While studies of platinum electrodeposition on various carbonaceous surfaces have been reported [18,19,20], it appears that the process has been investigated mainly for slight overpotential conditions and not at the very high overpotentials (i.e. in the region of strong H2 evolution) that are the conditions chosen here. It was previously reported that interconnected Pt structures can be obtained by applying an overpotential of −500 mV vs. SCE (−259 SHE) [21,22]. Such a high overpotential could in principle force two-dimensional growth in through underpotential deposition of hydrogen (Hupd) on the Pt surface, which prevents or impedes diffusion of the Pt precursor towards the surface of the newly electrodeposited Pt layers [23]. Spontaneous deposition of Pt agglomerates, nanoparticles, and networks on HOPG was induced from water as well as non-aqueous polar solvents [24,25,26] and was explained in terms of the reduction of Pt by oxidized defect sites on the surface and step-edges [24]. However, the mechanism appears to be more complex, involving not only graphite step-edges, but also hydrogenated sites [27,28]. As a consequence, Pt nuclei may be already present before the application of the overpotential to the electrode [28].
In this paper, we investigate the effect of a high overpotential single-pulse length on the morphology and crystal structure of the Pt deposits on the flat model carbon surface HOPG for better insights on the deposition mechanism and 2D growth of extended metal surfaces using microscopy and surface analysis techniques.

2. Materials and Methods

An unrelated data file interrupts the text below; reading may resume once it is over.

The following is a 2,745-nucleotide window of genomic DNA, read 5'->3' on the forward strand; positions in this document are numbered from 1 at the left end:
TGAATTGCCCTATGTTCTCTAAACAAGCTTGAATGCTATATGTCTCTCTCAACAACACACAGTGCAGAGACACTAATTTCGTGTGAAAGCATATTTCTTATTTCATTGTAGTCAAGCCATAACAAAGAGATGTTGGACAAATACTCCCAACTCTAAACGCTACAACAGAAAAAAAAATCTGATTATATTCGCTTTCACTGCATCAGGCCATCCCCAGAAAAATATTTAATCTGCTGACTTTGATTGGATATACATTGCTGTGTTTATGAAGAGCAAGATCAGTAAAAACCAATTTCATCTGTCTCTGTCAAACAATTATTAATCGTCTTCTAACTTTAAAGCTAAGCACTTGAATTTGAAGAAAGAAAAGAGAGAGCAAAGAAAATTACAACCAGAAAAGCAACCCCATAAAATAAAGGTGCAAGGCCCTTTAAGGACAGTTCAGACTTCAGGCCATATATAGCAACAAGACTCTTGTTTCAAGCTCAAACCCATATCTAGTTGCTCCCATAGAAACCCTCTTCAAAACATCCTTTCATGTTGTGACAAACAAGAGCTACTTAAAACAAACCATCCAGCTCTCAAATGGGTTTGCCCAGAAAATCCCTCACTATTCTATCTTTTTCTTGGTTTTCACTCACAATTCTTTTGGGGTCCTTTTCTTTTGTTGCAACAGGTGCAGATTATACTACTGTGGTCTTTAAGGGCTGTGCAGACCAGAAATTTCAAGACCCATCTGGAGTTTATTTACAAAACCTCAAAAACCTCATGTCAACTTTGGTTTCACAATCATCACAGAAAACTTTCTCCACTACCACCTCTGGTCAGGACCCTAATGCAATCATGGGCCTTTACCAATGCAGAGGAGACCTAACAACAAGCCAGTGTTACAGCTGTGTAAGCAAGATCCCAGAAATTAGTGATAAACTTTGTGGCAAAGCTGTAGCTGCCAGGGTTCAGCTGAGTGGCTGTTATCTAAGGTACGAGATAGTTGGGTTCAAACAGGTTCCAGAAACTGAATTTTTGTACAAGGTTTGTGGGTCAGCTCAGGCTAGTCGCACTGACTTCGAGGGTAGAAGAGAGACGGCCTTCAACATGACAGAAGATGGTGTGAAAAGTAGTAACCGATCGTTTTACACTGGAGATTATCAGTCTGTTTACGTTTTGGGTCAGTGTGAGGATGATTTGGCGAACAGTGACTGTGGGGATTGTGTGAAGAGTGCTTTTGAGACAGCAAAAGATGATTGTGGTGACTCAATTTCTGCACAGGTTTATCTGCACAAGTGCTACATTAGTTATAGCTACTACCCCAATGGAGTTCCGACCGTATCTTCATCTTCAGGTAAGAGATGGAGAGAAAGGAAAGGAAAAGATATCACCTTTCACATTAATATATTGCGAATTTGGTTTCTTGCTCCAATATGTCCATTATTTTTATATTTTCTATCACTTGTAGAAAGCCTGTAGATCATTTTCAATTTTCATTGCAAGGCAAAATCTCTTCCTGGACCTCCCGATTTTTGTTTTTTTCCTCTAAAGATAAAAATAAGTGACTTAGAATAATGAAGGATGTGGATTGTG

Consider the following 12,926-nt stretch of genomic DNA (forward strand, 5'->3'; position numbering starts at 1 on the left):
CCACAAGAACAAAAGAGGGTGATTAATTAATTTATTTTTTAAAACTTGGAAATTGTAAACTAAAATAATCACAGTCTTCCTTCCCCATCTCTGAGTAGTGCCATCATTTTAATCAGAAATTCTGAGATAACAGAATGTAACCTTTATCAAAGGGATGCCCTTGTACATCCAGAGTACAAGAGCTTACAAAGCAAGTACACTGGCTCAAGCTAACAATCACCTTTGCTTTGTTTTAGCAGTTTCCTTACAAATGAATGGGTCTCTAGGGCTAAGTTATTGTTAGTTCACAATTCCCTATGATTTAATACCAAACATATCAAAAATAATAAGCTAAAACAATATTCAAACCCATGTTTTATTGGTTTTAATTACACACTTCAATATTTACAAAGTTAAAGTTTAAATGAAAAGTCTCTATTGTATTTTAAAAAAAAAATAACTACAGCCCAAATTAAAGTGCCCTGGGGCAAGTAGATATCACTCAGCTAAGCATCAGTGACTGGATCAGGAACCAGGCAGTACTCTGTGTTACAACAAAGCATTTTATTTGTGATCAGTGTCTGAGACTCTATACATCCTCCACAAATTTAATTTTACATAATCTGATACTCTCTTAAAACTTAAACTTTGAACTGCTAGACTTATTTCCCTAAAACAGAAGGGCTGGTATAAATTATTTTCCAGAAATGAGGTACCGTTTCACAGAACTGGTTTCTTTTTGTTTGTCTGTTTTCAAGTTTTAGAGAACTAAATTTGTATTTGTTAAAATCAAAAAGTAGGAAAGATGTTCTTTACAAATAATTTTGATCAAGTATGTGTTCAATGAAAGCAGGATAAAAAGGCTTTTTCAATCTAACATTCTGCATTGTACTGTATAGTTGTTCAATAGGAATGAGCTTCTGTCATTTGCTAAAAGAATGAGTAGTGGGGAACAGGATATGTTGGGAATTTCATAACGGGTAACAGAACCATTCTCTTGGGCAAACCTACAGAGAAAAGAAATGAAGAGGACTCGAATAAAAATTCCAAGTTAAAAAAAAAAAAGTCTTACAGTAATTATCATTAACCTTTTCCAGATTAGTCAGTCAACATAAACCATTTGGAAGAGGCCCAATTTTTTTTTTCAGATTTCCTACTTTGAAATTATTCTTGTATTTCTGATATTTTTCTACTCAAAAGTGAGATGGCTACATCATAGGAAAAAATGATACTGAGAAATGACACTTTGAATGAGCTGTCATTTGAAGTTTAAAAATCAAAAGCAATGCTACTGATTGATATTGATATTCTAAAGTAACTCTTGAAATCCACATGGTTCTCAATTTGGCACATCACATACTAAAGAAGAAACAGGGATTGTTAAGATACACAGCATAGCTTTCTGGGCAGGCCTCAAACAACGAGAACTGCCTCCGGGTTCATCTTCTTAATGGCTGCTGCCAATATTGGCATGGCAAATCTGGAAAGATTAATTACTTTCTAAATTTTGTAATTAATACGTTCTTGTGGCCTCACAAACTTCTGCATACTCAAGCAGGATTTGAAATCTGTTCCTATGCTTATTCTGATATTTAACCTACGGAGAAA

Highly Oriented Pyrolytic Graphite (HOPG, ZYH grade, 12 mm × 12 mm from Veeco-Bruker, Camarillo, CA, USA) was used as the working electrode in a two-electrode cell, and a 5 cm × 5 cm graphite sheet (Goodfellow) was used as the counter-shorted reference electrode (RE/CE). The working electrode assembly was masked with Kapton® tape (RS Components SAS, Beauvais, France), leaving a 6 mm × 6 mm HOPG surface exposed to the precursor solution, and the HOPG back-plate was connected with a platinum wire to the potentiostat (Bio-Logic® SP300, Bio-Logic SAS, Seyssinet-Pariset, France). Electrodeposition experiments were performed at −3 V vs. RE/CE (measured to be equivalent in the same cell geometry to −1.9 V vs. Ag/AgCl) for various duration times (from 5 to 200 s), followed by 60 s at open circuit voltage (OCV). The deposition solution was a solution of 3 mM hexachloroplatinic acid hexahydrate (≥99.9% trace metal basis) and 0.5 M sodium chloride in MilliQ water (18 MΩ cm). All chemicals were provided by Sigma-Aldrich, St. Louis, MO, USA. An iR correction was performed before each electrodeposition step with the typical electrical resistance being in the range 10–20 Ω; the distance between the electrodes was fixed at 5 cm. Before electrodeposition, the solution was cooled to ~4 °C in an ice bath and purged with nitrogen to remove the dissolved oxygen. During the deposition, the precursor solution was stirred at 900 rpm to remove the hydrogen bubbles that evolve on the surface of the HOPG and to limit the thickness of the precursor diffusion layer. Prior to any characterization, the deposited sample was thoroughly rinsed with MilliQ grade water. Tapping Mode Atomic Force Microscopy (TM-AFM) images were acquired with a Bruker Nanoman (Bruker SAS, Palaiseau, France) driven by Nanoscope 5 electronics. The cantilever tips were Silicon Point Probe Plus® NCSTR (Nanosensors, Neuchâtel, Switzerland; force constant 6.5 N/m, resonance frequency 157 kHz). All the image treatments and the thickness measurements were performed using WSxM 4.0 Beta 8.2 [29] and the resulting data were treated with the Fityk software [30] to correct the background. Particle size measurements and Fast Fourier Transforms were performed with ImageJ 1.48 v (U. S. National Institutes of Health, Bethesda, MD, USA). High Resolution Transmission Electron Microscopy (HRTEM), Scanning Transmission Electron Microscopy (STEM) micrographs and Energy Dispersive X-rays Spectroscopy (EDX) data were obtained with a JEOL 2200FS (Source: FEG) microscope (JEOL Europe SAS, Croissy-sur-Seine, France) operating at 200 kV and equipped with a CCD camera Gatan USC (16 MP; Gatan, Evry, France). The samples were prepared by carefully peeling away flakes of HOPG and depositing them onto a Cu grid with a drop of silver paste. Scanning electron micrographs were acquired by Field Emission-Scanning Electron Microscopy (FE-SEM) using a Hitachi S-4800 microscope (Hitachi Europe SAS, Velizy, France). The surface composition of the samples was investigated by X-ray Photoelectron Spectroscopy (XPS) on an ESCALAB 250 (Thermo Electron, Villebon Sur Yvette, France). The X-ray excitation was provided by a monochromatic Al Kα (1486.6 eV) source, and the analysed surface area was 400 µm2. A constant analyser energy mode was used for the electron detection (20 eV pass energy). Detection of the emitted photoelectrons was performed perpendicular to the surface sample. Data quantification was performed on the Avantage software (Thermo Fisher Scientific, Waltham, MA, USA), removing the background signal using the Shirley method. The surface atomic concentrations were determined from photoelectron peaks areas using the atomic sensitivity factors reported by Scofield. Binding energies of all core levels are referenced to the C–C bond of C 1s (284.8 eV). Linear sweep voltammetry (LSV) was performed at 20 mV s−1 in O2 saturated 0.1 M HClO4 on a Bio-Logic® SP300 potentiostat (see above); the working electrode was an HOPG-Pt sample connected to the potentiostat with a Pt wire, while the counter electrode was a graphite rod (Alfa Aesar, Heysam, UK) and reference used was an Ag/AgCl electrode (Fisher Scientific, Illkirch, France; E = 0.197 V vs. NHE). The potentials in the manuscript were reported vs. NHE.